Every so often a fortuitous convergence of natural forces and factors produces
conditions that are absolutely ideal for a particular outdoors activity. This
is certainly true of Indonesia for surfing. From May to October each year,
near perfect surfing waves roll in along the reefs, beaches and points of
the Indian Ocean coastline of the whole archipelago. The swells are created
by powerful winter storms deep in the Southern Ocean that rage continuously
at this time of year.
The swells then roll across thousands of kilometres of open ocean, smoothing
out as they go, until they hit the shores of Indonesia which at this time
of year is at its golden, tropical best. The sun is shining, temperatures
are warm, and light offshore breezes fan the waves into glassy perfection.
The waves have great power and incredible consistency, foaming into hollow
barrels that, in places, peel with a machinelike precision. For surfers,
this is the stuff of dreams.
The charms of Nyai Lam Kidul
Indonesia's surf is in a class of it's own, so abundant, so consistent and so near to perfect it seems almost supernatural . . .
She was a Sundanese princess, the daughter of one of the powerful kings of West Java. Her father's concubines, jealous of her beauty, used black magic to turn her into an ugly hag. (Some accounts say her wicked stepmother cast a spell to give her leprosy.) Because of her ugliness she was ordered to leave the palace, and for a time she wandered aimlessly through the forest. When she came to the ocean, she stopped to rest and fell asleep. She dreamed that she would be cured of her ugliness by throwing herself into the water and drowning. She did so, and thence became the powerful, beautiful goddess of the southern seas.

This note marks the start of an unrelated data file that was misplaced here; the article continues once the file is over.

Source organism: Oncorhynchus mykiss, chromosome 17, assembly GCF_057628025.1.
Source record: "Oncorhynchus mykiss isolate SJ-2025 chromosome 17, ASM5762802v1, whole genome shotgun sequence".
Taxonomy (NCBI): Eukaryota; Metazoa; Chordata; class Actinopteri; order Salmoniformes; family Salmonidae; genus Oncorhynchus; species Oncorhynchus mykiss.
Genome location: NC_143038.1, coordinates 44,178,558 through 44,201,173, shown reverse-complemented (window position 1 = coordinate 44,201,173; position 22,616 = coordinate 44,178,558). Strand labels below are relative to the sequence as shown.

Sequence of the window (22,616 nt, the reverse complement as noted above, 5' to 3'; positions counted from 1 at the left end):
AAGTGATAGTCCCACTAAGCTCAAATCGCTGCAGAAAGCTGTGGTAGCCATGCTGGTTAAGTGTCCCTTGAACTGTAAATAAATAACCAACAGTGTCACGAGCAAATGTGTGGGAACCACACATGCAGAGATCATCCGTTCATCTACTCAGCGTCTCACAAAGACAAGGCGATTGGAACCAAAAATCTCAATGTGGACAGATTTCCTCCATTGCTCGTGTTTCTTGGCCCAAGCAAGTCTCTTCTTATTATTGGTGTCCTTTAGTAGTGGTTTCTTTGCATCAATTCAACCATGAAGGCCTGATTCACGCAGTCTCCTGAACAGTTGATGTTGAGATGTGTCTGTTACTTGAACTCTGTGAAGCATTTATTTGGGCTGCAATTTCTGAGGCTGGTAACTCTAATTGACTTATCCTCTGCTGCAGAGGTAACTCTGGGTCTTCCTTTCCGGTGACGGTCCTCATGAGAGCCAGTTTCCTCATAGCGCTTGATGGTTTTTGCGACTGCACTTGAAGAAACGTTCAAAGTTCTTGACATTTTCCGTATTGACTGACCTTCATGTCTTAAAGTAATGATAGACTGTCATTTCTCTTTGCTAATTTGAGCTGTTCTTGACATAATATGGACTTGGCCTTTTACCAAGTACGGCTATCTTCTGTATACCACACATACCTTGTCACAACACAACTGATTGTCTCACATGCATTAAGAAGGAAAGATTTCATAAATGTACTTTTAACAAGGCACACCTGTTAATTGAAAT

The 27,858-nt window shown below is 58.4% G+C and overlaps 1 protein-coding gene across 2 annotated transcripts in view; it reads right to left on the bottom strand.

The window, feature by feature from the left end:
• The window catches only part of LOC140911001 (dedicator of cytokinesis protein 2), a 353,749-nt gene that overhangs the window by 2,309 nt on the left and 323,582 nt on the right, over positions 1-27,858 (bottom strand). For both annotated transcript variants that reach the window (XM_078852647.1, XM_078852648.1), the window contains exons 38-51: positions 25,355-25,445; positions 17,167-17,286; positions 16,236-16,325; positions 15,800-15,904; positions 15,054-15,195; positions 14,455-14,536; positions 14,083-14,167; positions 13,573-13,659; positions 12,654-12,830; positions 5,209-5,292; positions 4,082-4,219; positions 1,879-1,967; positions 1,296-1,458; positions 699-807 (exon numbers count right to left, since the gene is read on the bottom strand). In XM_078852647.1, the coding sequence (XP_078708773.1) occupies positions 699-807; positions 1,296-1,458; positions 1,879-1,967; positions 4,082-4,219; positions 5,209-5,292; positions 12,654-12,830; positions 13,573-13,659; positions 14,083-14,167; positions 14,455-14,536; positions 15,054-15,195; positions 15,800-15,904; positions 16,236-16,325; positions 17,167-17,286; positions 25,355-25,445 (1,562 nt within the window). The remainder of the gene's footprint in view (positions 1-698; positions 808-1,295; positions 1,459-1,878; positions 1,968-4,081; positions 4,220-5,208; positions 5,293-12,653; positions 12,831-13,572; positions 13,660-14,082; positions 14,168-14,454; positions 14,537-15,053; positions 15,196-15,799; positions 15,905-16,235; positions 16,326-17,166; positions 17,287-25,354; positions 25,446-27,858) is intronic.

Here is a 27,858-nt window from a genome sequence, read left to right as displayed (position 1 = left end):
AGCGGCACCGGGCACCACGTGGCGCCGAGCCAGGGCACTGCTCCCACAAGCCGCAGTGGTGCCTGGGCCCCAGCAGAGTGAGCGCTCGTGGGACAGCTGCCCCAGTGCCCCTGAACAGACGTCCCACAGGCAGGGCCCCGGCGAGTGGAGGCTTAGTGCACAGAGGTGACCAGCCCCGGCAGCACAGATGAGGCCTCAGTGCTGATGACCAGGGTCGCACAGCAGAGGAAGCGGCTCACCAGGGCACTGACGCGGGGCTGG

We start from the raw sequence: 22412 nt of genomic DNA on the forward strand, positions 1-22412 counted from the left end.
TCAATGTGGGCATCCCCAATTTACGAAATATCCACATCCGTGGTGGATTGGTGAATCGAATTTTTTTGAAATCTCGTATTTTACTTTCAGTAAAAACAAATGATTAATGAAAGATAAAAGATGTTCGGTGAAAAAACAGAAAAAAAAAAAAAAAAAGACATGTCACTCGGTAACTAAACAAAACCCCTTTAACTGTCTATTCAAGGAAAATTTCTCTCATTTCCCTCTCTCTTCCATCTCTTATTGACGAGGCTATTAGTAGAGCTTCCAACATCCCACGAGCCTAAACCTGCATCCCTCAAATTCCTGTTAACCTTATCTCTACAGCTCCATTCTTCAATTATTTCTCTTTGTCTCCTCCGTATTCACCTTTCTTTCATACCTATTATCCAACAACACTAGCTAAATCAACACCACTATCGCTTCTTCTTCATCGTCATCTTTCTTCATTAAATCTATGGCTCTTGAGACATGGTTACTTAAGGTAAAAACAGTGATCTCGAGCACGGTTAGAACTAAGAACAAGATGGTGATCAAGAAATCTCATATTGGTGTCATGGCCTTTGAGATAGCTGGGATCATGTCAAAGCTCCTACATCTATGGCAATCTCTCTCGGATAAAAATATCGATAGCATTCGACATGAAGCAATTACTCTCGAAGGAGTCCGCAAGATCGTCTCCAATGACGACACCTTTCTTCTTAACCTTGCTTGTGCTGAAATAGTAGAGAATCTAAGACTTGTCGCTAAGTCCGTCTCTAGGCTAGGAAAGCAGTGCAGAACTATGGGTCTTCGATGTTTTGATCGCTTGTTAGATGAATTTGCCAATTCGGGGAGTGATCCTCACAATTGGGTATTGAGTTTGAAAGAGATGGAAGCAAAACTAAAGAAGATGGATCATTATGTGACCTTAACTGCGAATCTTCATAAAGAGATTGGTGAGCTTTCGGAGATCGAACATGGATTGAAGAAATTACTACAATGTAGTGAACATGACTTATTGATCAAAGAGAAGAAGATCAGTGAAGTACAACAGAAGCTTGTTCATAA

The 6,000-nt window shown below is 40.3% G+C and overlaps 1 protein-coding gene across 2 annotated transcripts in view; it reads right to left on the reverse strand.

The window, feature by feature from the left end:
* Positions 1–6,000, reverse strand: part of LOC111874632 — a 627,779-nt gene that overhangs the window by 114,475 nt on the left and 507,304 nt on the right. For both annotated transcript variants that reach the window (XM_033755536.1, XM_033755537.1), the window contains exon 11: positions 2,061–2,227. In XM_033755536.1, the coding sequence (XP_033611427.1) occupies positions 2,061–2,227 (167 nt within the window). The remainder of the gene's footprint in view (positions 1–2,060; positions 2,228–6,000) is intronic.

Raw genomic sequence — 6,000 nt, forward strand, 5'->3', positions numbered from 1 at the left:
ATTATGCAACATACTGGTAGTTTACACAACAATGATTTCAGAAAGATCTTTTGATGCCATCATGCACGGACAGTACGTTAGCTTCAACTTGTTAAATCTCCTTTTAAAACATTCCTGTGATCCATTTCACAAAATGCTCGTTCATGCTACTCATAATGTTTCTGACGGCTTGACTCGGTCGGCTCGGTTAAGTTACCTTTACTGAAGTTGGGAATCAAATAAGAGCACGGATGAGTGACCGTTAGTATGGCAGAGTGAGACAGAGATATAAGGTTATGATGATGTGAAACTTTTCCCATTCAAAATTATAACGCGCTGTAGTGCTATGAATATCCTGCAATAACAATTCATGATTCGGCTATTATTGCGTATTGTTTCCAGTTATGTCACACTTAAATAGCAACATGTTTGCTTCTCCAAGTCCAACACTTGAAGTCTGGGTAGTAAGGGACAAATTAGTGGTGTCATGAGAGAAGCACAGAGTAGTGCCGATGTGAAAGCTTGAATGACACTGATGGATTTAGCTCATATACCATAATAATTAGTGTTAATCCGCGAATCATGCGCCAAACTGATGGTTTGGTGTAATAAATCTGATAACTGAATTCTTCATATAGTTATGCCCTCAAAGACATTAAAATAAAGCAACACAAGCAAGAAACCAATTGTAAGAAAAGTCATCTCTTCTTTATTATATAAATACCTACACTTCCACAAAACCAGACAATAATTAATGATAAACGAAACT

Her name is Nyai Loro Kidul, and all through Java and Bali, especially among the seafaring communities, this powerful goddess is feared and respected. Even in big, modern five-star resort hotels special rooms are set aside in her honour, like shrines, never tobe used by anyone else. Fishermen still ask her permission before setting out to sea, and through the course of the year make many offerings and hold festivals in her honour. Unnatural occurences concerning the sea are regarded as being a manifestation of her moods, and stories about the disastrous consequences of ignoring her are common. She will take young men as her servants or lovers, and mothers have been known to lock their sons at home on those nights when sacred dances to Nyai Loro Kidul are performed.
But when it suits her, she can be generous, exciting and awesomely beautiful. She can turn her sea into the most spectacular high-adrenaline playground in the world. Her most extraordinary creations are fast, amazingly hollow, crystalline waves that seem to peel endlessly, with machinelike perfection, all along reefs and points from one end of Indonesia to the other. Most surfers, whether they've heard the legend or not, after a session in these flawless barrels will tell you there's definitely something mystical happening out there. ..